If You See Me, Don’t Say Hi by Neel Patel
Thank you to Flat Iron Books for my free finished copy in exchange for an honest review.
Goodreads Synopsis: “In stories that are moving, thoughtful, entertaining, and discomfiting all at once, Neel Patel upends what we think the experience of Indians in America looks like. It’s about time.” –Rumaan Alam, author of Rich and Pretty
In these eleven sharp, surprising stories, Neel Patel gives voice to our most deeply held stereotypes and then slowly undermines them. His characters, almost all of who are first-generation Indian Americans, subvert our expectations that they will sit quietly by. We meet two brothers caught in an elaborate web of envy and loathing; a young gay man who becomes involved with an older man whose secret he could never guess; three women who almost gleefully throw off the pleasant agreeability society asks of them; and, in the final pair of linked stories, a young couple struggling against the devastating force of community gossip.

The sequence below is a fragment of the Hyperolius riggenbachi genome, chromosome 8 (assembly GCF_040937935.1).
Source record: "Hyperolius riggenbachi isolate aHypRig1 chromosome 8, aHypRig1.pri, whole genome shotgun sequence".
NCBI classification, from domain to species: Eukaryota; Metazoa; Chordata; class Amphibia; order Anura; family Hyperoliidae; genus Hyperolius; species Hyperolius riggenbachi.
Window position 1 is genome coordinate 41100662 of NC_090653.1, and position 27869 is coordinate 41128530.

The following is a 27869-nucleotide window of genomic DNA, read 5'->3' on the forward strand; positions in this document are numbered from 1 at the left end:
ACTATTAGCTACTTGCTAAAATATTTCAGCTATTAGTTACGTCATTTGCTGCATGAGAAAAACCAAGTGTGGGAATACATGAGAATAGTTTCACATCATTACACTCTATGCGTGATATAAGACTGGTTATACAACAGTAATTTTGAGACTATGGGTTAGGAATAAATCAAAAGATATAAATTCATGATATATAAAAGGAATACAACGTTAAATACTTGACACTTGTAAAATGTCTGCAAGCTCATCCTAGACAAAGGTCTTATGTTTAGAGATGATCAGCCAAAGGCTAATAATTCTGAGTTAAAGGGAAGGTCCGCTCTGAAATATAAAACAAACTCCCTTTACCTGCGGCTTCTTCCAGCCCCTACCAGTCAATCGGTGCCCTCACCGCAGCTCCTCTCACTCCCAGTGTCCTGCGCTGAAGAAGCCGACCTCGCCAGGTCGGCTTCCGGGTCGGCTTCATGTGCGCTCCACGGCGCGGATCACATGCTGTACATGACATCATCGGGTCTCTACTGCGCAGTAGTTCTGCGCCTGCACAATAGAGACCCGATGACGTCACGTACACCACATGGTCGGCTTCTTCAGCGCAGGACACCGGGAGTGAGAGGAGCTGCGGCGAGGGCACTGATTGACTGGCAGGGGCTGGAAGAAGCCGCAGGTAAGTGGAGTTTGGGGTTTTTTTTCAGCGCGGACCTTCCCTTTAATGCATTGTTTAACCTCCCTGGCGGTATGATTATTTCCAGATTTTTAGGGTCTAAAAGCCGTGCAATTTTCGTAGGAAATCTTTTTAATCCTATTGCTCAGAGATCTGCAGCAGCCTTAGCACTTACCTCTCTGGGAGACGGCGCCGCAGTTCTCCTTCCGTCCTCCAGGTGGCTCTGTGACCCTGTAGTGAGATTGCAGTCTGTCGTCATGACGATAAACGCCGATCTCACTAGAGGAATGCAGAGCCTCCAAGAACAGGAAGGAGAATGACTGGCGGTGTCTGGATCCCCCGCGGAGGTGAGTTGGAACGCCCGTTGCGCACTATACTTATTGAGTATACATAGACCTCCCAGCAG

If You See Me, Don’t Say Hi examines the collisions of old world and new world, small town and big city, traditional beliefs (like arranged marriage) and modern rituals (like Facebook stalking). The men and women in these stories are full of passion, regret, envy, anger, and yearning. They fall in love with the wrong people and betray one another and deal with the accumulation of years of subtle racism. They are utterly compelling. Ranging across the country, Patel’s stories — empathetic, provocative, twisting, and wryly funny — introduce a bold new literary voice, one that feels more timely than ever.
Review: I’ve never actually reviewed a collection of short stories before, and I don’t read them often so I was skeptical about how I would feel about this book. I was pleasantly surprised to find that I absolutely loved each and every story. They each feature Indian Americans and their culture, but more importantly, they are all about the human experience. The stories are all so raw, authentic and utterly heart-wrenching. There wasn’t a single story that I didn’t like, but my favorites were Just a Friend and These Things Happen. I also loved that the last two were connected, although they all felt tied together in a way.
This book has left me much more receptive to reading short story collections in the future, and I’m so glad I read it.
Genre: Short Stories/Fiction
Publisher: Flat Iron
Publication Date: July 10, 2018
Page Count: 224
Overall Rating: 5/5